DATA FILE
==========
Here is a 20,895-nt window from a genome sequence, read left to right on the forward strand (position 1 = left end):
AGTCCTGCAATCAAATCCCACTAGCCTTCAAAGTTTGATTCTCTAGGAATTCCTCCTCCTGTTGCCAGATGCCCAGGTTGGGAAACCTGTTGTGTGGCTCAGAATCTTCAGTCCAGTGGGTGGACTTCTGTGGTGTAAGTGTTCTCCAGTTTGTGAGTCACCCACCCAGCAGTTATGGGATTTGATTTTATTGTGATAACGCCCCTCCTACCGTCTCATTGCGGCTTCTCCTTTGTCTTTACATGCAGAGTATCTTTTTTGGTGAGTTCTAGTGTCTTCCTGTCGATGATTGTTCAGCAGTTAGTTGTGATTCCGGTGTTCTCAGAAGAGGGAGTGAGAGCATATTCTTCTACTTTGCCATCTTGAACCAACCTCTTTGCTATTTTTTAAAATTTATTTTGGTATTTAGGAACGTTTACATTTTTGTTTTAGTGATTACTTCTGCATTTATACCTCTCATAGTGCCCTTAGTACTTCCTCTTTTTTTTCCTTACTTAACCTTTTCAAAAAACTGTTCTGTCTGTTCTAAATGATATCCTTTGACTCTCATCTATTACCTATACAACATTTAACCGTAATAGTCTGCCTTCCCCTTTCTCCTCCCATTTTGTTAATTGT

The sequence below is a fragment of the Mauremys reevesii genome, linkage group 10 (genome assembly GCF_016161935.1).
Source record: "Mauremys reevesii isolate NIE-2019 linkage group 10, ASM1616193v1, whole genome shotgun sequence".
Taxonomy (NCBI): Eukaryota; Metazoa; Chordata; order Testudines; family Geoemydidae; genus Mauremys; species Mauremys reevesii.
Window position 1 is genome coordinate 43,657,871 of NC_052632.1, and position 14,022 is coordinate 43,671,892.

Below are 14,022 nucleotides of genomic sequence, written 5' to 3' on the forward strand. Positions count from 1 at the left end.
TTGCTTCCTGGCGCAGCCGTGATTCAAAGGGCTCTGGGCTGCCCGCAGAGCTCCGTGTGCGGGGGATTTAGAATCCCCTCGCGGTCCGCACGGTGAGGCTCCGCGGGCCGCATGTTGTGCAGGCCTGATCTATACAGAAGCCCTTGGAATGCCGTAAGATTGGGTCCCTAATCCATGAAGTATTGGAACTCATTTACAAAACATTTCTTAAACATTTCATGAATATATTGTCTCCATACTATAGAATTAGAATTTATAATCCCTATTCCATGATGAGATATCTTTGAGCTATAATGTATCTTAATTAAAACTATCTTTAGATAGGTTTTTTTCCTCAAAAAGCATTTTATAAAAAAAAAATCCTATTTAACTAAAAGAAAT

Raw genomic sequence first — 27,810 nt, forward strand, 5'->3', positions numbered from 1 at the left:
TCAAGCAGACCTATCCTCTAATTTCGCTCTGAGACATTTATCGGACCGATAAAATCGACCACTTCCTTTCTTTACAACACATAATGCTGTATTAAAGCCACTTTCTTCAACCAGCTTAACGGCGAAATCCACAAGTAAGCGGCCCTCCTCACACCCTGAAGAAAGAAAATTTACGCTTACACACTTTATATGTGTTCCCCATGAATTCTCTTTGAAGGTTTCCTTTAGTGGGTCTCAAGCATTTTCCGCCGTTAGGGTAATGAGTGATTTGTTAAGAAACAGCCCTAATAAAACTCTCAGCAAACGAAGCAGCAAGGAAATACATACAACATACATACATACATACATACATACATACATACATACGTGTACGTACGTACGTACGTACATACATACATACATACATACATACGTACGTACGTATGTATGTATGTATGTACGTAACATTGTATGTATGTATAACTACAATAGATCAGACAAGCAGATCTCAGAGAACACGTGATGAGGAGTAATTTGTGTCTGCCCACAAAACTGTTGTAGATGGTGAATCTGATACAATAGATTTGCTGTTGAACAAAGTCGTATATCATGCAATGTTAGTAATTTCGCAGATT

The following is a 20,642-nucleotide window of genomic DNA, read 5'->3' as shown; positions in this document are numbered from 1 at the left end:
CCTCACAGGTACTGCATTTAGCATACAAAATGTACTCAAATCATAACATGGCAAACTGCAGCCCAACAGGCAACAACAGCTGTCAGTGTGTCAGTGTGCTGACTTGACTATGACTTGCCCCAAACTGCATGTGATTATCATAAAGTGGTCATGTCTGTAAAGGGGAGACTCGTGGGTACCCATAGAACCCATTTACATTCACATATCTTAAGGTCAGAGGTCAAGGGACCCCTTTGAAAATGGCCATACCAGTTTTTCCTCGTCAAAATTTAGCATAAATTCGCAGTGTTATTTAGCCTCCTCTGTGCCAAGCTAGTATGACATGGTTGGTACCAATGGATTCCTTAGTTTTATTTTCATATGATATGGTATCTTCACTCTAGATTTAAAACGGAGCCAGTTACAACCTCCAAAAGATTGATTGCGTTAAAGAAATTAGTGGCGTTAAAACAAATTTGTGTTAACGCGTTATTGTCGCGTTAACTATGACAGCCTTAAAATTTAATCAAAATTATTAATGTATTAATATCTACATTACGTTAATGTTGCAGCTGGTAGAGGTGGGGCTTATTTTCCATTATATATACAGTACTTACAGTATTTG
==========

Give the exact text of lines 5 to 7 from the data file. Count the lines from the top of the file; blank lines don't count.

Taxonomy (NCBI): Eukaryota; Metazoa; Chordata; order Testudines; family Geoemydidae; genus Mauremys; species Mauremys reevesii.
Window position 1 is genome coordinate 43,657,871 of NC_052632.1, and position 14,022 is coordinate 43,671,892.

Below are 14,022 nucleotides of genomic sequence, written 5' to 3' on the forward strand. Positions count from 1 at the left end.